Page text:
Funding America’s Inland Waterway System During the Green Transition
At present, taxes from diesel fuel consumed by towboats that push and navigate barge tows provides the basis of funding that sustains operation of the American inland water system. While the Secretary of Transportation seeks to encourage expanded commercial domestic transportation that is free from carbon emissions, new developments in battery technology offers the possibility of future electric barge propulsion without carbon emissions, along inland waterways. The Department of Transportation will need to address future funding for the inland waterway system with a tax structure that covers alternative propulsion.
Funding the Waterways
The American inland waterway system involves the operation of multiple navigation locks that require maintenance, upkeep and staffing, which all requires funding. While taxes from diesel fuel contribute to the operation of infrastructure along the waterway system, the future prospect of any of battery-electric, hydrogen fuel cell or LNG propulsion requires that the Department of Transportation develop strategies to assure future funding of America’s navigable inland waterway system.
Numerous sectors of America’s economy depend on efficient, reliable and cost-competitive commercial transportation. Main commercial railway freight corridors are approaching capacity limits, while available capacity is possible along the inland waterway system to move massive volumes of bulk freight and containers. Future economic development will likely increase the number of containers moving domestically and between American and overseas terminals. As waterways take on greater importance, there may be future need to lengthen navigation locks interior length from 1200-ft to 1500-ft and perhaps longer to provide for America’s future domestic commercial transportation needs.
Over a century ago, America’s early inland waterway system made a transition in propulsion from animal drawn river barges to steam-powered boats that burnt either wood or coal. During later years, the inland waterway industry switch from steam-powered boats to diesel-powered boats that push and navigate coupled assemblies of barges. Recent advances in alternative propulsion technology now open the door for segments of America’s inland water system to switch from diesel fuel to a technology like electric power. A diesel tug of 3,200 HP can consume up to 5,500 US gallons of fuel in 24 hours, costing about $17,000 at current prices.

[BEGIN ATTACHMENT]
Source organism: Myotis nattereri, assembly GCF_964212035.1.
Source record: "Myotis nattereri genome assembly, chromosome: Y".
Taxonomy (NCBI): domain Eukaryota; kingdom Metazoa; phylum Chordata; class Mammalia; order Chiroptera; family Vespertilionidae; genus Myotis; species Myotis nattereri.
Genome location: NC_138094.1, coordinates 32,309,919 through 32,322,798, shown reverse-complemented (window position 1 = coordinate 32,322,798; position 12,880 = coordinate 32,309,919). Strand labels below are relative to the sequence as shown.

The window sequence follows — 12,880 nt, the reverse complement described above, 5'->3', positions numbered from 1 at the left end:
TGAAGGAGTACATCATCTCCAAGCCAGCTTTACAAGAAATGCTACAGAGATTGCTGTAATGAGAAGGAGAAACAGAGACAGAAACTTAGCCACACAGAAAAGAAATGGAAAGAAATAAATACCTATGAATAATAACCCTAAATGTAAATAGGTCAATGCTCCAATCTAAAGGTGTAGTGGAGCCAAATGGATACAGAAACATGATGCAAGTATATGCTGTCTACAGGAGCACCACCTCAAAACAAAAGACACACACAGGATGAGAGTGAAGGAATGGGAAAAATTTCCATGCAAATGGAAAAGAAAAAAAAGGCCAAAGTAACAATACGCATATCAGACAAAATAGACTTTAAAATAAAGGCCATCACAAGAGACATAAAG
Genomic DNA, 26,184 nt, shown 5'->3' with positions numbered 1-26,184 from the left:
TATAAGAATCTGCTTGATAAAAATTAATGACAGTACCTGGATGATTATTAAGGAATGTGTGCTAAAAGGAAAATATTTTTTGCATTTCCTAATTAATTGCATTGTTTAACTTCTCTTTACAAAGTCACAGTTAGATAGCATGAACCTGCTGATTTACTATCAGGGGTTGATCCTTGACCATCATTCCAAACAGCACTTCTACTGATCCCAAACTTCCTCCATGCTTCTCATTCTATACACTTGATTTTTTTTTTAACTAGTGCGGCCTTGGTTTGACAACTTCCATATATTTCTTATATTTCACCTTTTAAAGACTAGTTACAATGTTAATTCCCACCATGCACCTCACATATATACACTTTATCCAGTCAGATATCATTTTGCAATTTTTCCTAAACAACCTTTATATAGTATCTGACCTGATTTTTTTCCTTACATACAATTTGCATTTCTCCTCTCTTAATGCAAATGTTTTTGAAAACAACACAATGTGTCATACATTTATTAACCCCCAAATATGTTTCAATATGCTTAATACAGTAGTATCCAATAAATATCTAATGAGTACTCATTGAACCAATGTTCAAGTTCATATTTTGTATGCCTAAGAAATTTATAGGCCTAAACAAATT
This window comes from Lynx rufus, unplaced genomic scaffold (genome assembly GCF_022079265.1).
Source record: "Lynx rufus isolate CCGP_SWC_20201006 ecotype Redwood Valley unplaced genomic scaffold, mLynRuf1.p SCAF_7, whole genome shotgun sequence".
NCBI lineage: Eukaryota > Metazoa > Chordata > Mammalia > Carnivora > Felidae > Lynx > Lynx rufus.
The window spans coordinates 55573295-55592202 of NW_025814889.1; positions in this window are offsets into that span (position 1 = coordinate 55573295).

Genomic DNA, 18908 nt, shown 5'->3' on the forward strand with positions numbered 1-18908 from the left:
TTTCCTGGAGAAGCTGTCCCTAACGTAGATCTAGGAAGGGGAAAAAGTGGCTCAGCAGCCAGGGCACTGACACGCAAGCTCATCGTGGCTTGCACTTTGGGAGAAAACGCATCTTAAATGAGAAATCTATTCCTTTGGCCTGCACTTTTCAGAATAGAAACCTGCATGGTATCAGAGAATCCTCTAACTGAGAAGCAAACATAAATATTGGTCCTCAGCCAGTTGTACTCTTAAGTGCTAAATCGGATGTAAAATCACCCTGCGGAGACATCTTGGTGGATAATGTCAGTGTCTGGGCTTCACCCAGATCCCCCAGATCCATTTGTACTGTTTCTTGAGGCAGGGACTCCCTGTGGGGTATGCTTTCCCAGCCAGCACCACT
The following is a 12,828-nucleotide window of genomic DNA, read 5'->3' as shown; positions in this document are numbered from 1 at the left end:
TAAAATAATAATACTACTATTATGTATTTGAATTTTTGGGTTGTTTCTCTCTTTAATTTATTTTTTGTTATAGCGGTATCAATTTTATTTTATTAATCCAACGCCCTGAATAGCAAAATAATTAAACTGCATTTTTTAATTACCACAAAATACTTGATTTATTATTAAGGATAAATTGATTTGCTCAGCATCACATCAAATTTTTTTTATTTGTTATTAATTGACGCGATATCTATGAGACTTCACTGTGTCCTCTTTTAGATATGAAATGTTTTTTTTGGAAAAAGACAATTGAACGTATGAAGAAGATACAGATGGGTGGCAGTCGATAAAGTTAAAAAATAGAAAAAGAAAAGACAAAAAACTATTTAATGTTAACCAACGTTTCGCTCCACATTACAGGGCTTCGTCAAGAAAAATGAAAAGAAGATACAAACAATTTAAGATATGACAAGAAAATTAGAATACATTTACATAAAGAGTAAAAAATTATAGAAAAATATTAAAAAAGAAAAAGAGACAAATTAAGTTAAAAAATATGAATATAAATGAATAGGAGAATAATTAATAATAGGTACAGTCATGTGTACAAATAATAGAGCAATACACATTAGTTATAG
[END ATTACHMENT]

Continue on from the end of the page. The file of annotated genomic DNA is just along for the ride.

A battery-electric boat of 2,400kW (3,200 HP) running for 24 hours (57,000k-hr) and recharging on off-peak electric power at 6 cents per kW-hr would incur an energy cost of $3,500 to $4,300 per charge. While the initial cost of some battery technologies would be high, some battery technologies could offer over 20 years of useable service. Collecting tax on electric power to fund the waterway system would be problematic. An alternative method would involve some form of the user-pay system that prevails in the railroad and truck transport industries.
Advances in electric storage technology offer the future option of electrical propulsion along the inland waterway system, with a potential for electrical storage and propulsion offering cost savings over diesel fuel cost presently paid for by users. The Department of Transportation would likely need to revise revenue collection methods that would sustain the operation of a future inland waterway transportation system that operates with minimal carbon emissions. America’s inland waterway system has greater potential to increase future freight carrying capacity measured in volumes and tonnage than the railroads, to the benefit of America’s long-term economic future.
Replacing diesel towboats with battery-electric towboats would require the Department of Transportation to collect future tax revenue and data independently of towboat diesel fuel consumption. The Department would need to evaluate collecting revenue at the start of the trip when barges are loaded by shippers.
America needs to invest in redeveloping the transportation infrastructure. Investing in redeveloping America’s navigable inland waterway system would provide a high rate of return on investment, as it would increase system carrying capacity beyond capacity increase for freight railway or commercial roadway transportation. The introduction of an alternative energy that displaces diesel fuel in waterway propulsion requires the development of an alternative strategy by which to collect the revenue required to sustain and operate a future American inland waterway transportation system that would play a more significant role in America’s economic future.
The opinions expressed herein are the author's and not necessarily those of The Maritime Executive.